Liver disease. Severe liver disease, such as cirrhosis, causes you to retain fluid. Cirrhosis also leads to low levels of albumin and other proteins in your blood. Fluid leaks into the abdomen and can also cause leg edema.

Kidney disease. A kidney condition called nephrotic syndrome can cause severe leg edema and sometimes whole-body edema.

Pregnancy. Mild leg edema is common during pregnancy. But serious complications of pregnancy like deep vein thrombosis and preeclampsia can also cause edema.

Head trauma , low blood sodium (called hyponatremia), high altitudes, brain tumors, and a block in fluid drainage in the brain (known as hydrocephalus) can cause cerebral edema. So can headaches, confusion, unconsciousness, and coma.

Medications. Many medicines can cause edema, including:

When they cause swelling, usually it's mild leg edema.

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Symptoms of Edema

Your symptoms will depend on the amount of swelling you have and where you have it.

Edema in a small area from an infection or inflammation (like a mosquito bite) may cause no symptoms. On the other hand, a large allergic reaction (such as from a bee sting) may cause edema on your entire arm that can bring pain and limit your arm's movement.

Food allergies and allergic reactions to medicine may cause tongue or throat edema. This can be life-threatening if it interferes with your breathing.

Leg edema can make the legs feel heavy. This can affect walking. In edema and heart disease, for example, the legs may easily weigh an extra 5 or 10 pounds each. Severe leg edema can interfere with blood flow, leading to ulcers on the skin.

Pulmonary edema causes shortness of breath and sometimes low oxygen levels in the blood. Some people with pulmonary edema may have a cough.

There may be an indent or a “pit” that remains for a while after you push on the skin in some types of edema. This is called pitting edema. If the tissue springs back to its normal shape, it’s called non-pitting edema. It’s a symptom that may help your doctor figure out the cause of your edema.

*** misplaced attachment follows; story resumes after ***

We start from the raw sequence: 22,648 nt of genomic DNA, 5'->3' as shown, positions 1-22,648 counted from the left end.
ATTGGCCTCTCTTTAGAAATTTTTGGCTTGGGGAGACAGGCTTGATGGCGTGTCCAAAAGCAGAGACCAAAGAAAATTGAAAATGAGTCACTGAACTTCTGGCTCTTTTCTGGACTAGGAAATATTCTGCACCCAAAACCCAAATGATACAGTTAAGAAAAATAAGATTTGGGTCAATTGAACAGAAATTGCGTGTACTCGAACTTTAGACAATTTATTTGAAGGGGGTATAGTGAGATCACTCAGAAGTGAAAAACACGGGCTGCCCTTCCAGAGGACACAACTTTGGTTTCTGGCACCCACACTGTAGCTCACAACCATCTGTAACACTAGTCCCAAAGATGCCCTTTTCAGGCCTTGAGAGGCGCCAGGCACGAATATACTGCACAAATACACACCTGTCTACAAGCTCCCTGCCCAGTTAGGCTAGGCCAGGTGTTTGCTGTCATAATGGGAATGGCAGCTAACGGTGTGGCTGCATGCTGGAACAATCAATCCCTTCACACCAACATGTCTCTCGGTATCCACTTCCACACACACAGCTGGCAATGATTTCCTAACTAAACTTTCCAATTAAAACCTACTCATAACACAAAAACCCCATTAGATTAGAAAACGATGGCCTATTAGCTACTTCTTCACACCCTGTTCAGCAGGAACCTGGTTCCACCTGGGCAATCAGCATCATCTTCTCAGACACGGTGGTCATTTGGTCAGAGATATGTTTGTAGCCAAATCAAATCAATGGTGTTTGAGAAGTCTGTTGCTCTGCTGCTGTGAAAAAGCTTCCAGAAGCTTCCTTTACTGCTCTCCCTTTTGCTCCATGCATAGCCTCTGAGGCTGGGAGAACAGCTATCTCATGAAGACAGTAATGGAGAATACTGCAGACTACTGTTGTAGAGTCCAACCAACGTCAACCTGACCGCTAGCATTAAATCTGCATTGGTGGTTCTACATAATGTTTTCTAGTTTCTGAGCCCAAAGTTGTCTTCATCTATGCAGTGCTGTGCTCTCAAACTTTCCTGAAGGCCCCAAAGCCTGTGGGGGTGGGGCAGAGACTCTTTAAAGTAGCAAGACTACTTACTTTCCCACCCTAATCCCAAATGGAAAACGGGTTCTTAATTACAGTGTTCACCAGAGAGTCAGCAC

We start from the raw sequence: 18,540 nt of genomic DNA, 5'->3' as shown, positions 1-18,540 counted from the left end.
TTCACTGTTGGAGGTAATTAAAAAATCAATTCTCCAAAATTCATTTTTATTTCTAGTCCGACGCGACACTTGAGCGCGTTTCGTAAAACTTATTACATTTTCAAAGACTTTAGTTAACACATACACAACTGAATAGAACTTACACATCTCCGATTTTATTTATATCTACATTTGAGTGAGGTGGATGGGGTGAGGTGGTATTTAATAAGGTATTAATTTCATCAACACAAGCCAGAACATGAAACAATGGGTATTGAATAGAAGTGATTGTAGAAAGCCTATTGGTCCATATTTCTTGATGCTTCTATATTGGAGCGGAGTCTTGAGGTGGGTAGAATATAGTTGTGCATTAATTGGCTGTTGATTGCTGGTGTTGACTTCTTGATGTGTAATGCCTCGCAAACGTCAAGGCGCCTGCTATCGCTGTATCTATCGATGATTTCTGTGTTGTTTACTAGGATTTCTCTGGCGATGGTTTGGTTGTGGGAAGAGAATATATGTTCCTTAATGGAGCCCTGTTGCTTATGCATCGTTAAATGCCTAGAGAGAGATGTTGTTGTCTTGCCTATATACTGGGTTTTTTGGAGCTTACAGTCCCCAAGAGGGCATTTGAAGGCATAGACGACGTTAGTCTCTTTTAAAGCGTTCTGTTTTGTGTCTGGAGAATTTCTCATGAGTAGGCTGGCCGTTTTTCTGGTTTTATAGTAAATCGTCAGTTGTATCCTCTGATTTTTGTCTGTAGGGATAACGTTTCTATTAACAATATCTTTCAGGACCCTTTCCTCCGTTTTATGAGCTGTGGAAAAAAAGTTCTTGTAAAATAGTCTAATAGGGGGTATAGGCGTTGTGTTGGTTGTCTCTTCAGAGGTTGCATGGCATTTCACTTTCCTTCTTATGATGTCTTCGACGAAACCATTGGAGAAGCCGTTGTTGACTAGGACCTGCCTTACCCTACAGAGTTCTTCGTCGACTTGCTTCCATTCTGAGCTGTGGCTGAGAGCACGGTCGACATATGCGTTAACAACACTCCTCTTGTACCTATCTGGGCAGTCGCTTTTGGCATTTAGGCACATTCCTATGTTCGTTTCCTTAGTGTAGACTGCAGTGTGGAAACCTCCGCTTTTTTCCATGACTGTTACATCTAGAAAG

Treatment of Edema

To treat edema, you often must treat its underlying cause. For example, you might take allergy medications to treat swelling from allergies.

Edema from a block in fluid drainage can sometimes be treated by getting the drainage flowing again. A blood clot in the leg is treated with blood thinners. They break down the clot and get drainage back to normal. A tumor that blocks blood or lymph can sometimes be shrunk or removed with surgery, chemotherapy, or radiation.

Leg edema related to congestive heart failure or liver disease can be treated with a diuretic (sometimes called a ''water pill'') like furosemide (Lasix). When you can pee more, fluid from the legs can flow back into the blood. Limiting how much sodium you eat can also help.

WebMD Medical Reference Reviewed by James Beckerman, MD, FACC on November 11, 2017

Sources

SOURCES:

American Family Physician: “Edema: Diagnosis and Management.”

Guyton, A.C. Textbook of Medical Physiology, 8th ed, Saunders, 1991.

Taylor, A.E. Circulation Research, 1981.

Mayo Clinic: “Pulmonary Edema,” “Lymphedema,” “Leg Swelling,” “Edema.”

Medicina: “Cerebral edema and its treatment."

MedlinePlus: "Edema."

Merck Manual: “Swelling During Late Pregnancy.”

National Eye Institute: “Facts About Macular Edema.”

University of Arizona Center on Aging: “Pedal Edema in Older Adults.”